STOCKHOLM — American rapper A$AP Rocky, whose case garnered international attention after celebrities and President Trump came to his defense, returned to the United States late Friday night, according to Los Angeles TV reports. He was released from custody earlier on Friday as he and two associates await an Aug. 14 verdict on assault charges.
A lawyer for the defendants, who had been detained in Sweden since early July, confirmed that the three men were free to travel outside of the country now that their trial has ended.
Prior to the artist’s return, Trump welcomed the outcome in a tweet. “A$AP Rocky released from prison and on his way home to the United States from Sweden,” Trump tweeted. “It was a Rocky Week, get home ASAP A$AP!”
On Instagram, the rapper thanked his “FANS, FRIENDS AND ANYONE ACROSS THE GLOBE WHO SUPPORTED ME DURING THESE LAST FEW WEEKS.”
He has made no public comment on whether he would return to Sweden for the verdict. If found guilty, all three could face fines and up to two years in prison.
The case heightened tensions between the United States and Sweden last month after Trump urged the Swedish prime minister to release the rapper. Swedish leaders criticized Trump, saying they viewed his request as an attempt to interfere with the country’s independent judiciary.
Swedish authorities arrested the 30-year-old rapper and two of his associates, Bladimir Emilio Corniel and David Tyrone Rispers, in early July on charges of violent assault after a June 30 street fight with a 19-year-old man, Mustafa Jafari.
All have pleaded not guilty and Rocky, whose birth name is Rakim Mayers, has said he acted in self-defense after Jafari accosted him. As the day began Friday, supporters of the rapper shouted “Free Rocky!” when his mother entered the courthouse. When the judge released Rocky, fans outside the building celebrated by playing his music.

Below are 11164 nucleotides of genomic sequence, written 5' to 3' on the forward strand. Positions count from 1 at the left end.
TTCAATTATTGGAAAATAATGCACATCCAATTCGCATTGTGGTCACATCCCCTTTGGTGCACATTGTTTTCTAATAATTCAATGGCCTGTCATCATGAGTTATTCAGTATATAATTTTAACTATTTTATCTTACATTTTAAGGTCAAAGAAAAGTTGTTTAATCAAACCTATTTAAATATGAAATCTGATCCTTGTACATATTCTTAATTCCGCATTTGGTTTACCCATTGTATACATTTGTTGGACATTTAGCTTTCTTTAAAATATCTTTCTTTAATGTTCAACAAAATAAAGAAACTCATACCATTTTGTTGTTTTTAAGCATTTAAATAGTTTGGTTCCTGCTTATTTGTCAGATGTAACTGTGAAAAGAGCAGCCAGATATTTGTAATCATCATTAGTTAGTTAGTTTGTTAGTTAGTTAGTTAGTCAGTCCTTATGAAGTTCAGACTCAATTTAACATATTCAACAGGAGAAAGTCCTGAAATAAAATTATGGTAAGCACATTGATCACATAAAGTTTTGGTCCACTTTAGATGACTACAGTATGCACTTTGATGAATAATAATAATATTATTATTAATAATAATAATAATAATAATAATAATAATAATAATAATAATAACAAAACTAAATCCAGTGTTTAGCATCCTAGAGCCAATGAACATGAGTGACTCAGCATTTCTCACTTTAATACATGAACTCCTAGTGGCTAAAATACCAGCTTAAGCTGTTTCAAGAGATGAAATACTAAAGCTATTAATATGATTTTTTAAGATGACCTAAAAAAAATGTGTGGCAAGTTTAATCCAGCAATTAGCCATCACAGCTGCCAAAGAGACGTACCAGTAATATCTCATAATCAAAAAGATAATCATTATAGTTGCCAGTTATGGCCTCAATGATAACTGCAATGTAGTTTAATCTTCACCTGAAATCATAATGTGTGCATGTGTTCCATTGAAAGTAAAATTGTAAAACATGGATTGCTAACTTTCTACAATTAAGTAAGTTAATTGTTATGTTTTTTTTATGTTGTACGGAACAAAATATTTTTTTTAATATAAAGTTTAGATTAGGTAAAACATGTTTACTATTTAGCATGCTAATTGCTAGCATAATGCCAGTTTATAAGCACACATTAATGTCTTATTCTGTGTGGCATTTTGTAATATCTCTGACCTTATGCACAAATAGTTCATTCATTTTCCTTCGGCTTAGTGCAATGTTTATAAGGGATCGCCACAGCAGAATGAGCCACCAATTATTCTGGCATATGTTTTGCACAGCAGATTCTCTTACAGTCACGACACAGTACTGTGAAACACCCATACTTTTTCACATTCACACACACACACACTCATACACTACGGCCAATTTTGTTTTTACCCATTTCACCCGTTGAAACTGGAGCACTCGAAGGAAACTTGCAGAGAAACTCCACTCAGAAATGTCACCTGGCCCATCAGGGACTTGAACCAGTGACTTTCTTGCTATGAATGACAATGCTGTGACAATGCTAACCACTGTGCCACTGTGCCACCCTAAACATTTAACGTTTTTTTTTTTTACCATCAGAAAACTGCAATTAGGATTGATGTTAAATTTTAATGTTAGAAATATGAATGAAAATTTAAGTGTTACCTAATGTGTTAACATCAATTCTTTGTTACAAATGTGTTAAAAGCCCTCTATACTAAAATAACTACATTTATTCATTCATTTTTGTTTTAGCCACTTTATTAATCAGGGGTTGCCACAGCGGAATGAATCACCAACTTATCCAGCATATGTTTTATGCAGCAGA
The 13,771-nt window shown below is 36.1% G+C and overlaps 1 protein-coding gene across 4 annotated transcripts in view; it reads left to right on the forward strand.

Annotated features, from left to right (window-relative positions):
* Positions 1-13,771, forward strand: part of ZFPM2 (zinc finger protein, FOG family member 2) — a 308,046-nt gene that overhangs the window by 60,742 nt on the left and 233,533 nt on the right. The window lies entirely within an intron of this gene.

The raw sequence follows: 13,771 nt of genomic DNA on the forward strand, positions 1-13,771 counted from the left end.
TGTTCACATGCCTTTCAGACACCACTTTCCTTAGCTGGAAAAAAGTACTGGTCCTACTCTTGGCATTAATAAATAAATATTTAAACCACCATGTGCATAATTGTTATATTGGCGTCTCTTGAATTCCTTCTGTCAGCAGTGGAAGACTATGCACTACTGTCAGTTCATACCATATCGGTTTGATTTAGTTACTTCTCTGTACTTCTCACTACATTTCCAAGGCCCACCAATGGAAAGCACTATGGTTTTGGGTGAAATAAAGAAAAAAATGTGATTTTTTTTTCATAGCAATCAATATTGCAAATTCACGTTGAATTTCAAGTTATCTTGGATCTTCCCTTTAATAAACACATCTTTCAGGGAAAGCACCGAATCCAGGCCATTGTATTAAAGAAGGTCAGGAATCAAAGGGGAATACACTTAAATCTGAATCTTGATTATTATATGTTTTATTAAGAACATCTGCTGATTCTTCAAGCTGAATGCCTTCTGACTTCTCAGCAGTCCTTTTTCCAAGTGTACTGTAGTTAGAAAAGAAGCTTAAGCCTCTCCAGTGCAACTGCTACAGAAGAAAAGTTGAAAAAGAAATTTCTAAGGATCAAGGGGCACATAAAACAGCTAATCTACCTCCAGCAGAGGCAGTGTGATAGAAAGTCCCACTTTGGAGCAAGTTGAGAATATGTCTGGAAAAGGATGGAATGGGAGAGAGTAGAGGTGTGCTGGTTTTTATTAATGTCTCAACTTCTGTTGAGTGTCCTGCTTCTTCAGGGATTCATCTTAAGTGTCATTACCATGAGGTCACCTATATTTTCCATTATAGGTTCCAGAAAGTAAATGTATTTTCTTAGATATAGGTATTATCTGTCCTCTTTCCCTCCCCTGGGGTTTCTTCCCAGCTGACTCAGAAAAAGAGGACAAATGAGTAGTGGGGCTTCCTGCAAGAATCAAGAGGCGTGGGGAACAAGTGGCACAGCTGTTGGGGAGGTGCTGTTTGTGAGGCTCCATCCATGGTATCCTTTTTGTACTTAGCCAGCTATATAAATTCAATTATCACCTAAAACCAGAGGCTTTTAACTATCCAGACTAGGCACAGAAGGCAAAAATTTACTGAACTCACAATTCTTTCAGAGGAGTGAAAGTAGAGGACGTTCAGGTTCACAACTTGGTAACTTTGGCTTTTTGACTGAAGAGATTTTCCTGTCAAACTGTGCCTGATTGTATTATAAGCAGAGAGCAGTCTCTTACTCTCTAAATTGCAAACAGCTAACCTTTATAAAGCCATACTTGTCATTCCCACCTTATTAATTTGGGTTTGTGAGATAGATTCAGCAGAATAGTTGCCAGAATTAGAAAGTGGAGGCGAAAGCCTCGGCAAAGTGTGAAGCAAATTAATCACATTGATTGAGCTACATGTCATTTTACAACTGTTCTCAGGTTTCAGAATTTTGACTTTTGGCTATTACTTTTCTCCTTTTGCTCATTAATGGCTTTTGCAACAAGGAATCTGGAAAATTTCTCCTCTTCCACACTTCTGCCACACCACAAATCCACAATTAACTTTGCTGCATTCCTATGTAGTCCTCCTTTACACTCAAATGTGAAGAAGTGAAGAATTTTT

One supporter, Emina Moreira, 19, said Rocky has been treated unfairly by the Swedish court system and blamed racism as a possible cause. But Zakaria Anwar, 26, also a fan of the U.S. rapper, said he trusts the Swedish justice system — even if Rocky and his associates are found guilty. That Sweden is “not trying to get affected by things Donald Trump is saying” made him proud, Anwar said.
Sweden’s justice system is ranked among the world’s most respected, but the rapper’s arrest and weeks-long detention without charges have sparked an outcry in the United States.
Kim Kardashian West, Kanye West and Justin Bieber called for his release, as did Democratic members of Congress. Rep. Adriano Espaillat (D-N.Y.), who advocated for the trio’s release, said in an interview Friday that he is “cautiously optimistic” about the upcoming verdict.
“I’ve always said throughout this whole ordeal, going on a month now, that these young men were innocent, that, in fact, they were pushed to the precipice and had to react in self-defense,” Espaillat said.
Rocky found a particularly influential — albeit unlikely — ally in Trump. In a tweet, Trump called on the Swedish government to free the rapper and focus on its “real crime problem” — an apparent reference to migrants. Migration status has weighed heavily in this case, as the plaintiff is from Afghanistan and has a criminal record.
“Sweden has let our African American Community down in the United States,” Trump wrote on Twitter — a suggestion the Swedes resoundingly rejected. Some speculated that Trump got involved in Rocky’s case to divert attention from his racist comments against four minority congresswomen.
Trump also dispatched his hostage affairs envoy, Robert C. O’Brien, to Stockholm to attend this week’s trial — a move that has been widely ridiculed in Sweden. O’Brien called the release “the right decision.”
But Daniel Suneson, a prosecutor involved in the case, cautioned that the trio’s release should not be interpreted to mean they will be exonerated.
“We will have to await the court’s ruling on 14 August,” he said.
This story has been updated.
Mellen and Parker reported from Washington. Bethonie Butler in Washington contributed to this report.